Brierly's Law of Nations: An Introduction to the Role of International Law in International Relations

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OUP Oxford, Aug 9, 2012 - Law - 576 pages
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This concise book is an introduction to the role of international law in international relations. Written for lawyers and non-lawyers alike, the book first appeared in 1928 and attracted a wide readership. This new edition builds on Brierly's scholarship and his idea that law must serve a social purpose. Previous editions of The Law of Nations have been the standard introduction to international law for decades, and are widely popular in many different countries due to the simplicity and brevity of the prose style. Providing a comprehensive overview of international law, this new version of the classic book retains the original qualities and is again essential reading for all those interested in learning what role the law plays in international affairs. The reader will find chapters on traditional and contemporary topics such as: the basis of international obligation, the role of the UN and the International Criminal Court, the emergence of new states, the acquisition of territory, the principles covering national jurisdiction and immunities, the law of treaties, the different ways of settling international disputes, and the rules on resort to force and the prohibition of aggression.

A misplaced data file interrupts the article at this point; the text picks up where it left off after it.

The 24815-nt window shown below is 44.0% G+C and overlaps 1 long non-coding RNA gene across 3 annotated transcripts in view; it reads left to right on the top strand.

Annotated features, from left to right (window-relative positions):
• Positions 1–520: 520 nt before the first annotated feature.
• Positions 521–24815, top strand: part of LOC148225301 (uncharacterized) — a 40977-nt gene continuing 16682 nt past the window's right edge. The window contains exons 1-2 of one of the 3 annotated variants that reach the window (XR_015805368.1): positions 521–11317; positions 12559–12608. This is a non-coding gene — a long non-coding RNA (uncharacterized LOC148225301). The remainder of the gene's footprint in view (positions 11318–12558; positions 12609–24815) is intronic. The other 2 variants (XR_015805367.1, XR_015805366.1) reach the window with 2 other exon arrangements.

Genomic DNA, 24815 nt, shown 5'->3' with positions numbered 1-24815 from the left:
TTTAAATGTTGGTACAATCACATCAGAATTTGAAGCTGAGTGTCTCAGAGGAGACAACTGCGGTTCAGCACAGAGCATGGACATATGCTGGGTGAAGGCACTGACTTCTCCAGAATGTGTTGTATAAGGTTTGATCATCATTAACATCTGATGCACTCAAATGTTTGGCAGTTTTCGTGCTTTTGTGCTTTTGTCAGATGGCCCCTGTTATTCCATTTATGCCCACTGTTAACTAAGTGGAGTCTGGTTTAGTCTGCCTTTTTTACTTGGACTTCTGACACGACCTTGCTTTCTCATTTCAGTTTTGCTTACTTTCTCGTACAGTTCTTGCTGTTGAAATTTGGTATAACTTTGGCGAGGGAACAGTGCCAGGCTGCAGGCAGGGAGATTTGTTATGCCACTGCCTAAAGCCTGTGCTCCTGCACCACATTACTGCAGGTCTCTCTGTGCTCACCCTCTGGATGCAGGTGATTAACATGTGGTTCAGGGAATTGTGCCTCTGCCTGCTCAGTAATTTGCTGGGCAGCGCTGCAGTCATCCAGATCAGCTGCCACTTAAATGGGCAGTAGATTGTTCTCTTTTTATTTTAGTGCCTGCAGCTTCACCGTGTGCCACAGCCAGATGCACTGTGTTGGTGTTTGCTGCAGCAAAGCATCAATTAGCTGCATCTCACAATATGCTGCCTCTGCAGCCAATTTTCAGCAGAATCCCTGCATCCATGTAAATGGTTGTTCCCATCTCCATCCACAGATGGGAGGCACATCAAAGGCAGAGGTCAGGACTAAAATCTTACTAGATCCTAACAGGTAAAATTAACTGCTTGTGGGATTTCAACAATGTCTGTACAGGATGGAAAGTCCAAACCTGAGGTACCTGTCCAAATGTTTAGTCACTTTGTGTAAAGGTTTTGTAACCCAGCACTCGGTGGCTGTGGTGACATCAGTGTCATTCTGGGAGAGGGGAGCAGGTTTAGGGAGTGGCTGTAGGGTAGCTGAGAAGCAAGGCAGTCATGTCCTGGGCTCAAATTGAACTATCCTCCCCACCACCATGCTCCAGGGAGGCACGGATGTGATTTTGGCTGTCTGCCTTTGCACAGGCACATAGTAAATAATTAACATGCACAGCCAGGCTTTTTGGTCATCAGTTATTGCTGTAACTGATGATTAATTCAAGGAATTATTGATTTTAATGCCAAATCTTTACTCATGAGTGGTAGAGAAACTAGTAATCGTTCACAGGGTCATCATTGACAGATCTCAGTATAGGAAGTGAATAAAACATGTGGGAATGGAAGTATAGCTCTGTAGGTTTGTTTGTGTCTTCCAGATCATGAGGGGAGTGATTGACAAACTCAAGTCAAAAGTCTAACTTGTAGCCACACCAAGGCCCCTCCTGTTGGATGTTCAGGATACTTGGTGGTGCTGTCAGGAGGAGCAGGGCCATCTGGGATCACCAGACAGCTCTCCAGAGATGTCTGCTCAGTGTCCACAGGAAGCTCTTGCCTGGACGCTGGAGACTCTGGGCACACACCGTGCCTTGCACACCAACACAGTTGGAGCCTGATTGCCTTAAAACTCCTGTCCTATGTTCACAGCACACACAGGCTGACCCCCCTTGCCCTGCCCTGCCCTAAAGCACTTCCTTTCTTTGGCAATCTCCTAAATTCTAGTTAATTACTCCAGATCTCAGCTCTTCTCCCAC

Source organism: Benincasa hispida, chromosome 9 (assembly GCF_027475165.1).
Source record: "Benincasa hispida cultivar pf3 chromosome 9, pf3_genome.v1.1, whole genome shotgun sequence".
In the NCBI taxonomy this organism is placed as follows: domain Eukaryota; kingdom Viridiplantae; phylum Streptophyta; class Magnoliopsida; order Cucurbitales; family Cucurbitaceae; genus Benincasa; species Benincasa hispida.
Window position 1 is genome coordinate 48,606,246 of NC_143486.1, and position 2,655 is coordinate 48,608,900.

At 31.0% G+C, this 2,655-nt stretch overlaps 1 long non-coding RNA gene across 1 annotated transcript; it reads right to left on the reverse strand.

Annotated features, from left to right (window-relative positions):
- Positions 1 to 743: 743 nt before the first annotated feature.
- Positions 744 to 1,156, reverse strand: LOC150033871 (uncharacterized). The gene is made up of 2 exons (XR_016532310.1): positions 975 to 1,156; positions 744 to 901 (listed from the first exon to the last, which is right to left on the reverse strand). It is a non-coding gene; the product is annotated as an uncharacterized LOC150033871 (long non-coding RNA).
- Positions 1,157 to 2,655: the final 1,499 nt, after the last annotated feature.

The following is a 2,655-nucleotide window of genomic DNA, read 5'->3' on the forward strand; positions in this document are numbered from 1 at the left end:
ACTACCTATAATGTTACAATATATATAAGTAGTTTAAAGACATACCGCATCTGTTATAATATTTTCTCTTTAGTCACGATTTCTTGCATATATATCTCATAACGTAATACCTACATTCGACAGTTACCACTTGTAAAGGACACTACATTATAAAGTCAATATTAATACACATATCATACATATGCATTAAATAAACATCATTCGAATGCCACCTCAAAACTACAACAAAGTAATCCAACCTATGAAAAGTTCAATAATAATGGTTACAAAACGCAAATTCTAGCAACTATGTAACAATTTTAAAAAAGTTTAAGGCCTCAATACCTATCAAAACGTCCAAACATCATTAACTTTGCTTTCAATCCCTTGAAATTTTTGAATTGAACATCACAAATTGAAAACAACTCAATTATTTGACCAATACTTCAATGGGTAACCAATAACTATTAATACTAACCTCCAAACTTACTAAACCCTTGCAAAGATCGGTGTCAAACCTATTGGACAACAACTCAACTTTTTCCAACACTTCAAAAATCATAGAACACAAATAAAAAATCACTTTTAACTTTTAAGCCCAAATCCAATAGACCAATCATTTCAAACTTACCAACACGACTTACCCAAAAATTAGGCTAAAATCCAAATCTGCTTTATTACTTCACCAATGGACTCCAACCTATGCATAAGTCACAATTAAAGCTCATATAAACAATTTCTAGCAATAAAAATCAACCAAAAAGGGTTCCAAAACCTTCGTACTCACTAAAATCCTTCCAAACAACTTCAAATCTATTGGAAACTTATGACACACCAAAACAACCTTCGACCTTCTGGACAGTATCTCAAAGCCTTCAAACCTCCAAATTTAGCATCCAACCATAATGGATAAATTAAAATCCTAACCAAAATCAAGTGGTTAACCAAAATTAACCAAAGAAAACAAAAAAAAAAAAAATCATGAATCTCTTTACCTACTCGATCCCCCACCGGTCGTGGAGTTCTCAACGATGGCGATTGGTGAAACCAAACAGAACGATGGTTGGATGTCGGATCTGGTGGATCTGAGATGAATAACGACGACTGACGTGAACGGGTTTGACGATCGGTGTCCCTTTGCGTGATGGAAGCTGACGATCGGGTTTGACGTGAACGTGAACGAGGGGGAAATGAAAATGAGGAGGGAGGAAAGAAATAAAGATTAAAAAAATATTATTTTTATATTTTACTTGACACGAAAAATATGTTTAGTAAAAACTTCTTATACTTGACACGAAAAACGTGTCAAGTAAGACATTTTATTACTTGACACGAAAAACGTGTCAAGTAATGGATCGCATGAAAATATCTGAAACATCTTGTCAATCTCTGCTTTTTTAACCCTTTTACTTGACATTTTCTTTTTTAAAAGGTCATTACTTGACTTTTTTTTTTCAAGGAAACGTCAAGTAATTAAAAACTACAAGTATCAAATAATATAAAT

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Contents

Acknowledgements
xxv
Abbreviations
xxix
Table of Cases
xxxiii
Table of Treaties Other International Instruments and National Legislation
xli
I The Origins of International Law
1
II The Basis of Obligation in International Law
41
III The Legal Organization of International Society
101
IV States
139
V The Territory of States
168
VI Jurisdiction
206
VII Treaties
302
VIII International Disputes and the Maintenance of International Peace and Security
392
IX Resort to Force
450
INDEX
505
Copyright

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About the author (2012)

Andrew Clapham worked as the Representative of Amnesty International at the United Nations in New York from 1991 to 1997. Since 1997 he has been teaching human rights law and public international law at the Graduate Institute of International and Development Studies in Geneva. He has worked as an Adviser to the UN High Commissioners for Human Rights Mary Robinson and Sergio Vieira de Mello. His other published work includes: International Human Rights Lexicon (OUP 2005) (with Susan Marks) Human Rights Obligations of Non-State Actors (OUP 2006) and Human Rights: A Very Short Introduction (OUP 2007). He is an academic associate member of Matrix Chambers in London.

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